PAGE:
The Zionist movement looks promising, everyone concerned seems to be in accord, and a Jew millennium looms large in the offing, but——. In Palestine there are normally about 700,000 Moslems and Christians (the latter a very small minority) to 150,000 Jews. The lure of the Promised Land will presumably increase the Jewish population enormously, but they will still be very much in the minority unless the country is over-populated. The Zionist organisation will naturally try to select for emigration agriculturists, mechanics, and craftsmen generally to develop the resources of the country, but that is easier said than done. If Palestine, in addition to the sentimental aspect, is to be a refuge and asylum for the downtrodden and persecuted Jews of Eastern Europe, there would be very few farmers among that lot—except  tax-farmers. Even in England, where he labours under no landowning disability, the Jew thinks that farming for a living is a mug's game and confines his agricultural activities to week-ends in the autumn with a "hammerless ejector" and a knickerbocker suit. As for mechanics and skilled labour generally, such Jews as take to it usually excel in such work and do very well where they are. The bulk of the immigrant population—unless Palestine is going to be artificially colonised without regard for the necessitous claims of the very people who should be drawn off there—will be indigent artisans, small shopkeepers, shop assistants, weedy unemployables, and a sprinkling of shrewd operators on the look-out for prey. If the scheme is going to be run entirely on philanthropic lines (and there are ample resources and charity at the back of it to do so) the Zionists will be all right, and will, perhaps, improve immensely in the next generation under the influence of an open-air life—if they adopt it; but the resident majority of Moslems and Christians will not take too kindly to their new compatriots, while the Palestine Jews are already carping at the idea of so many trade rivals and accusing them of not being orthodox. None of this ill-feeling need matter in the long run with a firm but benevolent government, but  the authorities will have to evolve some legislation to check profiteering and over-exploitation, or there will be trouble. It is not only the new-comers who will want curbing, but the present population. During the War the flagrant profiteering of Jew and Christian operators in Palestine and Syria did much to accentuate the appalling distress and was the more disgraceful compared with the magnificent efforts of the American and Anglican Churches to relieve the situation. The Jews nearly incurred a pogrom by their operations, which were only checked by a wealthy Syrian in Egypt starting a co-operative venture of low-priced foodstuffs and necessities with the support of the British authorities. As for the local Syrians, some of them were even worse. French and British officers speak of wealthy Syrians (presumably Christian, certainly not Moslem) giving many and sumptuous balls at Beyrout, at which they lapped Austrian champagne while their wives, blazing in diamonds, whirled with Hunnish officers in the high-pressure, double-action German waltz. And this with thousands of their compatriots starving in the streets and little naked children banding together to drive pariah dogs with stones from the street offal they were worrying, if perchance it might yield a meal. Meanwhile decent Anglo-Saxon  Christendom was battling in that very town under adverse conditions to succour human destitution which had been largely caused by the callous operations of these soulless parasites. The Christians of Syria have no monopoly of such scandals. Yet there are otherwise intelligent people who speak of modern Christianity as an automatic promoter of ethics, and have the effrontery to try to thrust it on the East as a moral panacea. It is human ideals which make or mar a soul when once the seed of any sound religion has been sown, and they depend upon environment and climate more than our spiritual pastors admit; otherwise, why this missionary activity among oriental Christians? If you try to grow garden flowers in the rich, rank irrigation soil of the Nile valley they flourish luxuriantly, but soon develop a marked tendency to revert to their wild type, and it is permissible to suppose that human character is even more sensitive to its mental and physical surroundings. Any observant teacher of oriental youth will tell you that the promise of their precocious ability is seldom fulfilled by their maturity. Even the "country-born" children of British parents are considered precocious at their preparatory school in England, and, if not sent home to be educated, are apt to fall short of their parents'  intellectual and moral standard in later years. The Mamelukes knew what they were about when they kidnapped hardy Albanian youths to carry on their rule in Egypt and passed over their own progeny. Kingsley has shown us in "Hypatia" what the Nile valley did for the Christian Church.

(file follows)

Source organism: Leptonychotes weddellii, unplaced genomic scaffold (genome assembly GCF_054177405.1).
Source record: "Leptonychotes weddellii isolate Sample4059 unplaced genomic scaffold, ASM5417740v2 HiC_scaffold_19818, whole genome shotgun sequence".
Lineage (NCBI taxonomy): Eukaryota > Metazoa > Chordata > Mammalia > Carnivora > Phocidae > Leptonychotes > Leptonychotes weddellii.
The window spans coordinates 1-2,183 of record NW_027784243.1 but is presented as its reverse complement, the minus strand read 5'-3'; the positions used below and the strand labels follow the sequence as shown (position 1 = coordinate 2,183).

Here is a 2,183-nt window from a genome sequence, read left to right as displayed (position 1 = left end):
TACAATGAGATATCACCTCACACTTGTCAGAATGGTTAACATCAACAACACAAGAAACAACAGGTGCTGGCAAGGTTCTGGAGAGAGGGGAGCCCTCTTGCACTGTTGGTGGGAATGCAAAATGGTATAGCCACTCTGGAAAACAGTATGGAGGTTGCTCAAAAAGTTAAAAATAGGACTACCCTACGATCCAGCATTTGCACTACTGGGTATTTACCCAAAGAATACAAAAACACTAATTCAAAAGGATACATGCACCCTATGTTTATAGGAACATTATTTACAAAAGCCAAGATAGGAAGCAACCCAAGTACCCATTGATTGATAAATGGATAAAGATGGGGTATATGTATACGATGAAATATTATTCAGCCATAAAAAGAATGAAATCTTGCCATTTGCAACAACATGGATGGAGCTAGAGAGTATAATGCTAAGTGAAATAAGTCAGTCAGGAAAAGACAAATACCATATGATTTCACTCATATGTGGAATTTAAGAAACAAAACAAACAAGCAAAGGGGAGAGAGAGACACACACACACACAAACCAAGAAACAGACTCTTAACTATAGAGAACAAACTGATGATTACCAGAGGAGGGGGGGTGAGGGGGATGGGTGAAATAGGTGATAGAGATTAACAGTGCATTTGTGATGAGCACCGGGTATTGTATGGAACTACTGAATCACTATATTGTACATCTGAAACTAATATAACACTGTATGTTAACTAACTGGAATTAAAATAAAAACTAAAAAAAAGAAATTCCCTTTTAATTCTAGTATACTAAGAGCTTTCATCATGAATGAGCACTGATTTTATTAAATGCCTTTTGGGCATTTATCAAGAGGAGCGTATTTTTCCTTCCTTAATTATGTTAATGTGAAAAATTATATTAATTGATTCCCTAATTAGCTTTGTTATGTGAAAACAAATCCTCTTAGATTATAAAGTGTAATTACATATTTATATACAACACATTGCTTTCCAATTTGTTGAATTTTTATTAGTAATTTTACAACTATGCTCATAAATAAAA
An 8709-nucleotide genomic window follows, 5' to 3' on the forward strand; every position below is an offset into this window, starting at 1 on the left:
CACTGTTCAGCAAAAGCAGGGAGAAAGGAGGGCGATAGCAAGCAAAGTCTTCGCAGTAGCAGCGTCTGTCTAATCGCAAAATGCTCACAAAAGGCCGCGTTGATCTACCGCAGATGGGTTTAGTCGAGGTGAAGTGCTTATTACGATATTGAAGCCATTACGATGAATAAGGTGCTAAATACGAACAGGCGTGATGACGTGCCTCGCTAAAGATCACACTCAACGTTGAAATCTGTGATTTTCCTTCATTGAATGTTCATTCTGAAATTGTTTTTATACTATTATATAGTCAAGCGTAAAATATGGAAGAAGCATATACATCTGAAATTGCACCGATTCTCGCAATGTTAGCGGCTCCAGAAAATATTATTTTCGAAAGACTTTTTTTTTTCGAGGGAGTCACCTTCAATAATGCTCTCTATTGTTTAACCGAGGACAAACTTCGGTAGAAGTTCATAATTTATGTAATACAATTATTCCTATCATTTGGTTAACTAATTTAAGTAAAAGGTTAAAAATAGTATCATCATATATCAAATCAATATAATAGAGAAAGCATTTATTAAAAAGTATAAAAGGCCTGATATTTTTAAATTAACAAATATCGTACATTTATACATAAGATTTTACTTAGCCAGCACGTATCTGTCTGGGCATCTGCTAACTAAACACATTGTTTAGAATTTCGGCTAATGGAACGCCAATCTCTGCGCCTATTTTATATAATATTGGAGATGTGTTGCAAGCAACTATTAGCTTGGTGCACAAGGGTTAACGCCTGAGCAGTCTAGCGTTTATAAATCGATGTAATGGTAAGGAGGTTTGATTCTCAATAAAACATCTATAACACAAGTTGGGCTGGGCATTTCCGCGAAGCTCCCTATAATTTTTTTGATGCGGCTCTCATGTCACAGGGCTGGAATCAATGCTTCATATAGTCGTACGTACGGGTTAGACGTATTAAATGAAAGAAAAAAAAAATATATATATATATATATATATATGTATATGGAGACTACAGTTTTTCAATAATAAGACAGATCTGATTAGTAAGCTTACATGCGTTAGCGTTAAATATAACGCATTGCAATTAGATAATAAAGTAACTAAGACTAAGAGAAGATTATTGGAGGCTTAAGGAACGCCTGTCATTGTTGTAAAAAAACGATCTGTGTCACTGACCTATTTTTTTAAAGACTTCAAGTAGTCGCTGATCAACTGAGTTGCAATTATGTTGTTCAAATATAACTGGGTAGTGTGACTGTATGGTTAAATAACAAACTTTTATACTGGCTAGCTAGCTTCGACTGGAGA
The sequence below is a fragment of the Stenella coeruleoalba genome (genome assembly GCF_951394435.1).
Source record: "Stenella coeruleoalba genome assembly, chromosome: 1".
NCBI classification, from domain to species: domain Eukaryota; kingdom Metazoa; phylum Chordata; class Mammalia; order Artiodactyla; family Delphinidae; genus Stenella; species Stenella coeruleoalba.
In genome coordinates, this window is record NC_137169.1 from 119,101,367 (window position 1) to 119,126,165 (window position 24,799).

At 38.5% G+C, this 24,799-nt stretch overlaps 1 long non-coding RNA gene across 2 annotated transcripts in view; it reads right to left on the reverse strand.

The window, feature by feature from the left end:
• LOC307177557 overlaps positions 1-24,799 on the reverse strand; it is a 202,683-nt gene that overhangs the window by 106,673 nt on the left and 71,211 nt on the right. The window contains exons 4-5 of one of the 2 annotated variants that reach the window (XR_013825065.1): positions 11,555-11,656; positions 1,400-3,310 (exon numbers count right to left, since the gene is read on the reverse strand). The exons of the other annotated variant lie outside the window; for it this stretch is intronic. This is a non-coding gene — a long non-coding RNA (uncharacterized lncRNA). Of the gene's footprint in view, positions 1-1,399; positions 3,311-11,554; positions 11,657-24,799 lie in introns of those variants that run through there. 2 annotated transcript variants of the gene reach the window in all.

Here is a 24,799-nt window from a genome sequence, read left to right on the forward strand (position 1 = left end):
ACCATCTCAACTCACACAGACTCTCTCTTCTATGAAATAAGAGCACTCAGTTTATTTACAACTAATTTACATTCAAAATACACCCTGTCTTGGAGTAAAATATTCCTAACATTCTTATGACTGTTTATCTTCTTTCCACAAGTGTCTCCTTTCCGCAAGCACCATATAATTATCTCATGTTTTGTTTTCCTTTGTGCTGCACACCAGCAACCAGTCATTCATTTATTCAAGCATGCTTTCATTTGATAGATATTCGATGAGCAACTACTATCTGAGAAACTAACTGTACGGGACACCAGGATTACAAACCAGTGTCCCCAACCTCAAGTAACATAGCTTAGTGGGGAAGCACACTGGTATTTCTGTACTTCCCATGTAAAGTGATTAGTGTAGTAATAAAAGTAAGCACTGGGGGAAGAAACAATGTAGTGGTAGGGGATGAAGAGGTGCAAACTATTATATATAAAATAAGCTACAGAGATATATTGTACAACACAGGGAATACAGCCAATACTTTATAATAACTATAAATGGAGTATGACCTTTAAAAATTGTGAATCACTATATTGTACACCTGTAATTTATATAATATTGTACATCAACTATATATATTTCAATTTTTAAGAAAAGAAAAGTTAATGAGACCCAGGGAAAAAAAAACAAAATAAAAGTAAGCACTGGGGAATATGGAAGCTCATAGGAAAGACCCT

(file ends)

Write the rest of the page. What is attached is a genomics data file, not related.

It is not a question of Jew, Christian, or Moslem that the administrative authorities in Syria and Palestine will have to consider beyond ensuring that each shall follow his religion unmolested. They will have to defend the many from the machinations of the few and the few from the violent reprisals of the many. It is statecraft that is wanted, not politics or religious dogma.